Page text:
What is happening to the Constitution is key to the development of democracy.   Within a period of thirty years new kings have been effectively appointed by Parliament.   The nation has taken all this in its stride.   A foreign monarch – George hardly speaks English and not the brightest by all accounts, can either leave Parliament to get on with government or go into battle with it, but decides to leave Parliament to its own devices and as a result the position of Prime Minister is created.   Fortune favours Parliament and out of this a strong robust political culture emerges where laws are made by Parliament and monarchs are no longer vehicles for constitutional destruction.   This was not inevitable for as we have seen democracy ebbs and flows but gradually we are moving forward and the political culture is becoming entrenched.
Walpole changed the system of government by using patronage. He extended the power of the Cabinet, and made the Commons the centre of parliamentary power.   He set up a ruthless party political machine.   He excluded peers who voted against the government and exerted strict control over his administration.   Walpole became so dominant that in 1741 the peers framed a protest against the development of his office. Even so, he did not perform the functions or enjoy the position of a modern Prime Minister.   Only in being First Lord of the Treasury and in living in 10 Downing Street did he resemble a modern Premier.   When he fell from office in 1742, his colleagues did not resign with him.   The name Prime Minister was not recognised for a long time and Walpole himself repudiated the title; yet he was as much a Prime Minister as any man who ruled after him.
Walpole manipulated huge sums thinly disguised as “Secret Service Money”. But he was never wealthy enough to purchase all. His successors, who finally drove him from office, bought elections on a more extended scale.   This was public money and today would be the cause for great scandal, but as has been pointed out, this was before bribery and corruption were endemic in fledgling democracies.   Peers received pensions from the Crown so they could be kept in check if they wished for honours for their dependants.   It was a big incentive not to vote against the Court.   Similarly Bishops depended on the Court for the most lucrative positions and for their advancement, as did most of the clergy.   The position has not changed today.   Bishops and Archbishops are still appointed by the Prime Minister on the grounds that the Church of England is the Established Church.   In a democracy there should be no religious interference or influence either way.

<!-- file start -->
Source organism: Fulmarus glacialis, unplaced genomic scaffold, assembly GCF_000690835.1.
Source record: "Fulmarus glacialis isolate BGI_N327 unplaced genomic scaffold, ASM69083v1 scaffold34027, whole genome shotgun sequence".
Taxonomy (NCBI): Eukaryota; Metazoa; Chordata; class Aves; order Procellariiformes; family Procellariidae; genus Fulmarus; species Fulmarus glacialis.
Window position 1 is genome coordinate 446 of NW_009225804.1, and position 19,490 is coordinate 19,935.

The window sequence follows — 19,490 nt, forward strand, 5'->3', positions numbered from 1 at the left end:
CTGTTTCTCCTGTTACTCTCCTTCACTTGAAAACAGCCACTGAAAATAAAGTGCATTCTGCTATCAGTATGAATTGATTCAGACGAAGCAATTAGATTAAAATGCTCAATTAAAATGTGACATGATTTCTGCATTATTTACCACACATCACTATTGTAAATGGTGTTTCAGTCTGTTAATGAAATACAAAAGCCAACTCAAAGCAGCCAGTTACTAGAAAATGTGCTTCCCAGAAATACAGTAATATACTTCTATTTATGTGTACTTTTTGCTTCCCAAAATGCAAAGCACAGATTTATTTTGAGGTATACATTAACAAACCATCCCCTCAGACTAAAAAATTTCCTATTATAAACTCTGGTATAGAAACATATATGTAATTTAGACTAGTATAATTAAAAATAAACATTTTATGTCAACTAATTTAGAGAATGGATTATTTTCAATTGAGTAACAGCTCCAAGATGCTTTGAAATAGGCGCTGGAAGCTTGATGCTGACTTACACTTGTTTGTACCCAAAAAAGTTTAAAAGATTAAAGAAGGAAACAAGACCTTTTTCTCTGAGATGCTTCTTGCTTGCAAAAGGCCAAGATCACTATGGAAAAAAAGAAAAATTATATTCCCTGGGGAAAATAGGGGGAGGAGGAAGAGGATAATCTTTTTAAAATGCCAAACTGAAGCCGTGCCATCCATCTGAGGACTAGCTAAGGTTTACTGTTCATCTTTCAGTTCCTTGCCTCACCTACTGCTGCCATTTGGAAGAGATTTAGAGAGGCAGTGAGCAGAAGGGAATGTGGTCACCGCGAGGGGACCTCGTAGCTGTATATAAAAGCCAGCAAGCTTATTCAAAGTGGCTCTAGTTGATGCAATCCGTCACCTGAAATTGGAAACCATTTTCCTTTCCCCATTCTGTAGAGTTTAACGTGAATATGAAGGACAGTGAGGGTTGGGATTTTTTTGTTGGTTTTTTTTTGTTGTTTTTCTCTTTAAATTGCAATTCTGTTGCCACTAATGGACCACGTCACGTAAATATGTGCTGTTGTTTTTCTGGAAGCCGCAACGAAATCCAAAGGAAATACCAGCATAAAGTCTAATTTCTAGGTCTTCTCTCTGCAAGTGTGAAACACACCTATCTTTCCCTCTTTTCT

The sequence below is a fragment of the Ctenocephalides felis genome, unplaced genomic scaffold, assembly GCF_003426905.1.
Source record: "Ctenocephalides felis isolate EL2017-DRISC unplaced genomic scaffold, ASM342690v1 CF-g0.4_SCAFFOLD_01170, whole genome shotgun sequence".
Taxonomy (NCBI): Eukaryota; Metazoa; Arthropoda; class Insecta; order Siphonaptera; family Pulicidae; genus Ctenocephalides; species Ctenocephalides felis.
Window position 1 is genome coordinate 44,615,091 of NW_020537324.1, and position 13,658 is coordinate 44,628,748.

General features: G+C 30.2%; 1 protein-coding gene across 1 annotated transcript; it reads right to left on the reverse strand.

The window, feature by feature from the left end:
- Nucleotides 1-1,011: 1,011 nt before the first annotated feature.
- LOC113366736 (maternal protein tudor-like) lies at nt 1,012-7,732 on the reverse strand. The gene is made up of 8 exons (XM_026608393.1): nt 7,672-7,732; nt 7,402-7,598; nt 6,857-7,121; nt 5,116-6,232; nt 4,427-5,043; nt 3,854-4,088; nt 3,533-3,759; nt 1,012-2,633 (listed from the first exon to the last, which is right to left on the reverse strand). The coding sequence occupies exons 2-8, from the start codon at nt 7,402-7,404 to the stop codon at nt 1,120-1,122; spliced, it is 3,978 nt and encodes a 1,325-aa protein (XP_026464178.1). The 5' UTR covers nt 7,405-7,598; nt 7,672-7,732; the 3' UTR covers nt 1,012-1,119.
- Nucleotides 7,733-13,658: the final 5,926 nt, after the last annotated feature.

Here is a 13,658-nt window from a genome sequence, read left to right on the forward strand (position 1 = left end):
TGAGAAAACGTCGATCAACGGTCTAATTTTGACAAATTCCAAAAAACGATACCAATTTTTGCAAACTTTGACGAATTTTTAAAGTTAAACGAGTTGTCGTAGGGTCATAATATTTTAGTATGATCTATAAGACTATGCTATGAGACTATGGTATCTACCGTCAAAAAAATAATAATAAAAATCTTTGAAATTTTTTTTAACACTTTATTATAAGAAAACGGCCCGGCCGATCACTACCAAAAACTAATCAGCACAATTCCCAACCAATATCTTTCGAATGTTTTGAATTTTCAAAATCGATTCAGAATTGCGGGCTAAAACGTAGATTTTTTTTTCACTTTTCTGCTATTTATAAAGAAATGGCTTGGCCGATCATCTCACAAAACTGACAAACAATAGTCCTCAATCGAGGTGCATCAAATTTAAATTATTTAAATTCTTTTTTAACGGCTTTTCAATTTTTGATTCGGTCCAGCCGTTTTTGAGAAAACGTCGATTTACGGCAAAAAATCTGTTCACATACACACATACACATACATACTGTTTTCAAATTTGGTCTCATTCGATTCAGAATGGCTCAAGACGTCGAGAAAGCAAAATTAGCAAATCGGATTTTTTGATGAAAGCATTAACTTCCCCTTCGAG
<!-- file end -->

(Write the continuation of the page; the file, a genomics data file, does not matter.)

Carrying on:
At this time the King had the right to appoint and dismiss Ministers, although he had to make sure that those he appointed had the support of the House of Commons.   He also had the right to lay down government policy, but he had to get Parliament to agree with his policies.   On his elevation to Earl of Orford, Walpole was presented with 10 Downing Street, which became the home of all future Prime Ministers.
The House of Commons consisted of 558 MPs.   About 100 were sons or relations of members of the House of Lords and would vote as their lordly relatives told them to.   About 60 were in the Army or Navy, using their vote in the Commons to persuade a Minister to give them promotion.   Walpole had said “Every man has his price” and the King’s Ministers were usually able to pay that price.
The membership of the House of Commons, especially that part representing the boroughs, could also be influenced.   Individual Members often aspired to honourable or lucrative employment under the Crown; they might receive pensions for themselves or their dependants; or they might owe their seats to the influence, direct or indirect, of the Court.   The narrow franchise of many of the Parliamentary boroughs and the fossilization of Parliamentary representation after the Revolution made it possible for money and influence virtually to determine many of the elections.   As early as 1688, five peers between them controlled forty-four seats in the House of Commons absolutely, and the cultivation of borough influence was an object which members of the peerage pursued intensively in the decades that followed.   In many cases the local seat was simply filled by the heir or a relative of the local grandee.   Apart from this indirect influence through the peerage, the patronage and employment at the disposal of the Crown could often influence decisive numbers of voters directly.   There were constituencies in which government employees (as revenue, customs, and excise men) were actually in the majority. J.E. Powell & A. Maude - "Biography of a Nation".

 We also saw at this time an increase in the number of newspapers in circulation and the beginning of parliamentary reporting.   The connection between debates in Parliament, opinion forming and the people was growing.